Congratulations! You’ve found your dream condo, ratified the contract, and now you’ve received a ream of documents known as the condo docs from your Realtor that contain an overwhelming amount of information. What is essential in the fine print? Don’t stress, follow this guide to understand the pertinent information.
What to look for
When you sign a contract for an existing condominium unit, you will be provided with what is known as the “resale package.” If you are purchasing directly from a developer, it will be referred to as a “public offering statement” or POS.
The condo association portion of the sales contract will specify the window of time the buyer(s) have, typically three to seven calendar days (depending on the jurisdiction) from the day you receive the package, to cancel the sales contract and receive a refund of your earnest money deposit.
In most cases, the condo package will include the bylaws and governing documents, the planned budget, any pending lawsuits against the management company, information about insurance policies, and lastly, an audit from an independent CPA. New residents should carefully examine the finances of the condo association to ensure that the association is financially sound and has enough reserves should unforeseen circumstances arise.
The condo docs will always start with an association declaration. This wording quite literally “declares” that the complex functions as a condominium. It explains the three components of a condo: the units, common elements, and limited common elements. It explains the ownership percentage associated with each unit (totaling 100 percent) and how the condo voting payments are comprised. The end of the declaration will provide each unit’s interest percentage.
A most crucial section to study and understand is the condominium bylaws. This section details how the board members are elected and what duties and powers they have once elected. This also describes important information regarding pets, parking, leasing costs, and condo fees and should include explanations about any interpretations of the bylaws according to the board. For instance, there might be specific rules about leasing your unit, or disposing of their pet waste.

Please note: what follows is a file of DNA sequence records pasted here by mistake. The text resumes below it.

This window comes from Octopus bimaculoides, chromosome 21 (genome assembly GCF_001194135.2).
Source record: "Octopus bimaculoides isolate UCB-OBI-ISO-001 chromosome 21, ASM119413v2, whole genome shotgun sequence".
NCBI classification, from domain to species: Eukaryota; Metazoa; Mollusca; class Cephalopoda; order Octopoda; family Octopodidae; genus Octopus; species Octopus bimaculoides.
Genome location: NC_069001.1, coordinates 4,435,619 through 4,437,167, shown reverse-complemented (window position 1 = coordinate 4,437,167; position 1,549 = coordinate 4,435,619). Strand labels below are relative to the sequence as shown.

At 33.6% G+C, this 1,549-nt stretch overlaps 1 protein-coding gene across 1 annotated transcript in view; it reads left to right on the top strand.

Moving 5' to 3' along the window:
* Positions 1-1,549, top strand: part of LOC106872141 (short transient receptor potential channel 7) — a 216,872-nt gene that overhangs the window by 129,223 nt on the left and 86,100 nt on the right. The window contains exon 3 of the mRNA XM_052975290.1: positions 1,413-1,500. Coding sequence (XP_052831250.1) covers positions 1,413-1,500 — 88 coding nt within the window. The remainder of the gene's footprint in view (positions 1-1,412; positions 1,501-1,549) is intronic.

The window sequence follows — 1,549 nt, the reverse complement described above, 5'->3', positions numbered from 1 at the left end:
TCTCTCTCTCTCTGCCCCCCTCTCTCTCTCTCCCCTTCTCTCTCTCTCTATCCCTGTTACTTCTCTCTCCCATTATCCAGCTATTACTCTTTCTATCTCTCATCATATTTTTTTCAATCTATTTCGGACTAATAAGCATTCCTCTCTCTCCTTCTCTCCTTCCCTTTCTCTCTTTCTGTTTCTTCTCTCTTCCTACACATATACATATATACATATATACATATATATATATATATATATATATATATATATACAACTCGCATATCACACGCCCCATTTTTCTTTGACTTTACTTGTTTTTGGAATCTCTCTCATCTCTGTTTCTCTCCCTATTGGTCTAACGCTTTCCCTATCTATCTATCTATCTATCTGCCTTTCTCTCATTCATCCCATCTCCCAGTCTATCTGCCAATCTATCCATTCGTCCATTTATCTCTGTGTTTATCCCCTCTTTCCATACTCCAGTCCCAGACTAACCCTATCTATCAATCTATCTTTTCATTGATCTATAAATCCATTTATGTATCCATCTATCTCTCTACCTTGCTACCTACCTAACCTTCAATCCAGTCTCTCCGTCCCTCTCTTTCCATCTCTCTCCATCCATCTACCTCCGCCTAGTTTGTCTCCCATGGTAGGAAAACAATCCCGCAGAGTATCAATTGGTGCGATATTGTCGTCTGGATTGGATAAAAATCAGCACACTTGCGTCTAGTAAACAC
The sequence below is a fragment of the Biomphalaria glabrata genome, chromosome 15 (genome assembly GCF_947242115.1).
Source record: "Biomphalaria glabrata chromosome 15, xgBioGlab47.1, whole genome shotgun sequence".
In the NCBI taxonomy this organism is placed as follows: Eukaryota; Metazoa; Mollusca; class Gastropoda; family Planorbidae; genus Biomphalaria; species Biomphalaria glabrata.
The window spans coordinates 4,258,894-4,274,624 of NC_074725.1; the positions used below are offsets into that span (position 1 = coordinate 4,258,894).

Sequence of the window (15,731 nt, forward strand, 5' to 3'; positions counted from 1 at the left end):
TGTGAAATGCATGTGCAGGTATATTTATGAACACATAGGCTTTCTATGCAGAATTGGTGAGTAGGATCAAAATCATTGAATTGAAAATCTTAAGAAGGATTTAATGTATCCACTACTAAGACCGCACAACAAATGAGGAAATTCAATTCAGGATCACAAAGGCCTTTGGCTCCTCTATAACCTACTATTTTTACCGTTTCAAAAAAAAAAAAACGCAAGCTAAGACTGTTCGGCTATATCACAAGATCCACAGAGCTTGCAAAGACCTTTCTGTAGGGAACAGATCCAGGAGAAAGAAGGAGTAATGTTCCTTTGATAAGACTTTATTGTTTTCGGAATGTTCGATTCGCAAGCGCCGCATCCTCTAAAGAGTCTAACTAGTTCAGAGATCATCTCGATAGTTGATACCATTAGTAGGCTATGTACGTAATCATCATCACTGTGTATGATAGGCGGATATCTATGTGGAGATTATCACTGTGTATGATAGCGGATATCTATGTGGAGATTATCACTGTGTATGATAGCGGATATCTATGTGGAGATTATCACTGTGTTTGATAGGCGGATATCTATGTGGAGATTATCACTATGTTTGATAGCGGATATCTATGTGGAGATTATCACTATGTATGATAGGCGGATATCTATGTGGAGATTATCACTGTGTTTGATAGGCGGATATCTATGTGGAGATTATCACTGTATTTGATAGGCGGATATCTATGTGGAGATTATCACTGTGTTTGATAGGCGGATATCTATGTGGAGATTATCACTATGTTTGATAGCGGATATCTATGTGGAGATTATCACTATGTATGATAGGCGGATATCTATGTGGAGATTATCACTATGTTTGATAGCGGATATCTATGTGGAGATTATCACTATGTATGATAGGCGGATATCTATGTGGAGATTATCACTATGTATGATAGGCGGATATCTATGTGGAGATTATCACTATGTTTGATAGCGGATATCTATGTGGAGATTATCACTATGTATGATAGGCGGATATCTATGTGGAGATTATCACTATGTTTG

Lastly, be sure to review the plat and plans document, often referred to as the “condo map.” This is a detailed architectural drawing that shows the floor plans of each unit and details general common elements vs limited common elements. General common elements are designed for everyone’s use, while limited common elements are reserved for individual unit owners.
Whether purchasing a single family home or a condo, because it’s a considerable investment that requires a lot of research it is essential that you do your homework and understand the details of all the documents you are given. Heller Coley Reed has the real estate agents with the expertise and knowledge to guide you through the nuances of those documents and through the process of purchasing your luxury condo. Heller Coley Reed has the best understanding of Somerset condos for sale, The Darcy, The Lauren, and Adagio, to name just a few of the luxury condo buildings in Washington DC, Chevy Chase, and Bethesda MD. Contact an agent at 240.800.5155 or send an email to hellercoleyreed(at)gmail(dotted)com.